Barton, W. Healy, Timothy Michael (Louth, N.) Pirle, Duncan V.
Belloc, Hilaire Joseph Peter R. Helme, Norval Watson Pointer, Joseph
Benn, W. (Tower Hamlets) Henry, Charles S. Pollard, Sir George H.
Bentham, G. J. Herbert, Col. Sir Ivor Ponsonby, Arthur A. W. H.
Boland, John Pius Higham, John Sharp Price, C. E. (Edinburgh, Central)
Bowerman, C. W. Hindle, F. G. Price, Sir Robert J. (Norfolk, E.)
Bowles, T. Gibson Hobhouse, Rt. Hon. Charles E. H. Pringle, William M. R.
Brace, William Holt, Richard Durning Rainy, A. Rolland
Brigg, Sir John Hooper, A. G. Rea, Walter Russell
Brunner, J. F. L. Hope, John Deans (Fife West) Reddy, H.
Burns, Rt. Hon. John Home, C. Silvester (Ipswich) Rendall, Athelstan
Burt, Rt. Hon. Thomas Howard, Hon. Geoffrey Roberts, G. H. (Norwich)
Buxton, C. R. (Devon, Mid.) Hudson, Walter Roberts, Sir J. H. (Denbighs)
Buxton, Rt. Hon. S. C. (Poplar) Hughes, S. L. Robinson, S.
Byles, William Pollard Hunter, W. (Govan) Roche, John (Galway East)
Cameron, Robert Illingworth, Percy H. Roe, Sir Thomas
Cawley, Sir Frederick (Prestwich) Isaacs, Sir Rufus Daniel Powntree, Arnold
Cawley, Harold T. (Heywood) Johnson, W. Runciman, Rt. Hon. Walter
Cecil, Lord Hugh (Oxford University) Jones, Edgar (Merttiyr Tydvil) Samuel, Rt. Hon. H. L. (Cleveland)
Chancellor, Henry G. Jones, William (Carnarvonshire) Samuel, J. (Stockton-on-Tees)
Chapple, Dr. William Allen Jowett, F. W. Smith, H. B. (Northampton)
Churchill, Rt. Hon. Winston S. Joyce, Michael Snowden, P.
Clough, William King, J. (Somerset, N.) Soares, Ernest J.
Clynes, J. R- Lambert, George Spicer, Sir Albert
Collins, G. P. (Greenock) Leach, Charles Strachey, Sir Edward
Collins, Stephen (Lambeth) Lehmann, R. C. Summers, James Woolley
Collins, Sir Wm. J. (St. Pancras, W.) Levy, Sir Maurice Sutton, John E.
Condon, Thomas Joseph Lewis, John Herbert Taylor, John W. (Durham)
Corbett, A. Cameron Lincoln-, Ignatius T. T. Taylor, Theodore C. (Radcliffe)
Cornwall, Sir Edwin A. Lough, Rt. Hon. Thomas Thomas, Abel (Carmarthen, E.)
Craig, Herbert J. (Tynemouth) Luttrell, Hugh Fownes Thomas, Sir A. (Glamo'gan, E)
Crawshay-Williams, Eliot Lyell, Charles Henry Thomas, J. H. (Derby)
Crossley, Sir W. J. Macdonald, J. M. (Falkirk Burgh;) Thorne, G. R. (Wolverhampton)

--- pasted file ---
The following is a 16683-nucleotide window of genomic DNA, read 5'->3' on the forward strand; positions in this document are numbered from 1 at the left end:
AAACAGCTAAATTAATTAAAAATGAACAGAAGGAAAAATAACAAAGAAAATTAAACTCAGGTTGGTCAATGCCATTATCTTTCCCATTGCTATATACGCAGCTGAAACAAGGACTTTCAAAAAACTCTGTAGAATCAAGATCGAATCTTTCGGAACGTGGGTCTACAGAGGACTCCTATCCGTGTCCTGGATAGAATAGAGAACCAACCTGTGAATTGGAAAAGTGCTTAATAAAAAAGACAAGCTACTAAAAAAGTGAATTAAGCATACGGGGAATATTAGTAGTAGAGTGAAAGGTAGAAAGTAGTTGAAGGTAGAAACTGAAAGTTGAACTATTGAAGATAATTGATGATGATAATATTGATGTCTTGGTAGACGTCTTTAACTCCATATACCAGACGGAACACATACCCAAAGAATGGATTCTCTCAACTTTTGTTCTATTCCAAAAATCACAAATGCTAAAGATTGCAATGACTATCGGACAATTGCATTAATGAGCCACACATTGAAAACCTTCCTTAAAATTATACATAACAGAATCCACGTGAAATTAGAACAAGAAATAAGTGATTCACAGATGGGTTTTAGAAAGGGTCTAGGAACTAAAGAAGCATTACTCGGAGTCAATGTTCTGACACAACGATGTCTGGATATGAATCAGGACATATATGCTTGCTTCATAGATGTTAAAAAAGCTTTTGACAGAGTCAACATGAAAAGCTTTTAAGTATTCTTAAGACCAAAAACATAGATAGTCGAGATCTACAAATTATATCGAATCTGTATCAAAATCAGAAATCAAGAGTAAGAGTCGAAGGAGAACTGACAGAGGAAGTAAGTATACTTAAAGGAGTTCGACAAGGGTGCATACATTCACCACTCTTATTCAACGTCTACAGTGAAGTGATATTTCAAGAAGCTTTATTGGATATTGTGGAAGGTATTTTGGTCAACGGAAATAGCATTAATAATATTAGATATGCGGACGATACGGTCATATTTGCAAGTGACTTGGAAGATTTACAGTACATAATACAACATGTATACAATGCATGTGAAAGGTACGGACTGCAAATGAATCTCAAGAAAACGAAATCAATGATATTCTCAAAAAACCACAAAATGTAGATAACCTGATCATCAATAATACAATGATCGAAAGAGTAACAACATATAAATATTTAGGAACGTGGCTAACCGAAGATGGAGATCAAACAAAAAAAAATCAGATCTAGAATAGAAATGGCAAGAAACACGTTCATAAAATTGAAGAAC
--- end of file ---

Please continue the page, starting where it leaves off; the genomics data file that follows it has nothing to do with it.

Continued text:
Davies, David (Montgomery Co.) Macnamara, Dr. Thomas J. Toulmin, George
Davies, M. Vaughan- (Cardigan) MacVeagh, Jeremiah Trevelyan, Charles Philips
Delany, William M'Callum, John M. Lire, Rt. Hon. Alexander
Denman, R. D. M'Curdy, C. A. Wadsworth, J.
Devlin, Joseph McKenna, Rt. Hon. Reginald Walker, H. De R. (Leicester)
Dewar, Sir J. A. (Inverness) M'Laren, Rt. Hon. Sir C. B. (Leics.) Walton, Sir Joseph
Dickinson, W. H. M'Laren, Walter S. B. (Ches., Crewe) Ward, W. Dudley (Southampton)
Duffy, William J. Markham, Arthur Basil Wason, Rt. Hon. E. (Clackmannan)
Duncan, C. (Barrow-ln-Furness) Martin, J. Waterlow, D. S.
Duncan, J. Hastings (York, Otley) Masterman, C. F. G. Wedgwood, Josiah C.
Dunn, A. Edward (Camborne) Menzies, Sir Walter White, J. Dundas (Dumbartonshire)
Ellis, Rt. Hon. John Edward Middlebrook, William White, Sir Luke (York, E.R.)
Esslemont, George Birnle Millar, J. D. Whitehouse, John Howard
Falconer, J. Molteno, Percy Alport Whyte, Alexander F.
Fenwick, Charles Mond, Sir Alfred Wiles, Thomas
Ferens, T. R. Montagu, Hon. E. S. Williams, J. (Glamorgan)
France, G. A. Morgan, G. Hay (Cornwall) Wilson, John (Durham, Mid)
Furness, Stephen Morgan, J. Lloyd (Carmarthen) Wilson, J. W. (Worcestershire, N.)
Gelder, Sir W. A. Muldoon, John Wilson, T. F. (Lanark, N.E.)
George, Rt. Hon. D. Lloyd Munro, R. Winfrey, Richard
Glanville, H. J. Murray, Captain Hon. A. C. Wing, Thomas
Glover, Thomas Muspratt, M. Young, Samuel (Cavan, E.)
Goddard, Sir Daniel Ford Neilson, Francis Yoxall, Sir James Henry
Greenwood, G. G. Nicholson, Charles N. (Doncaster)
Griffith, Ellis J. Noland, Joseph TELLERS FOR THE NOES.—Master
Gwynn, Stephen Lucius (Galway) Norton, Capt. Cecil W. of Elibank and Mr. Gulland.
Guest, Major Nuttall, Harry

Question, "That the Bill be read a second time," put, and agreed to.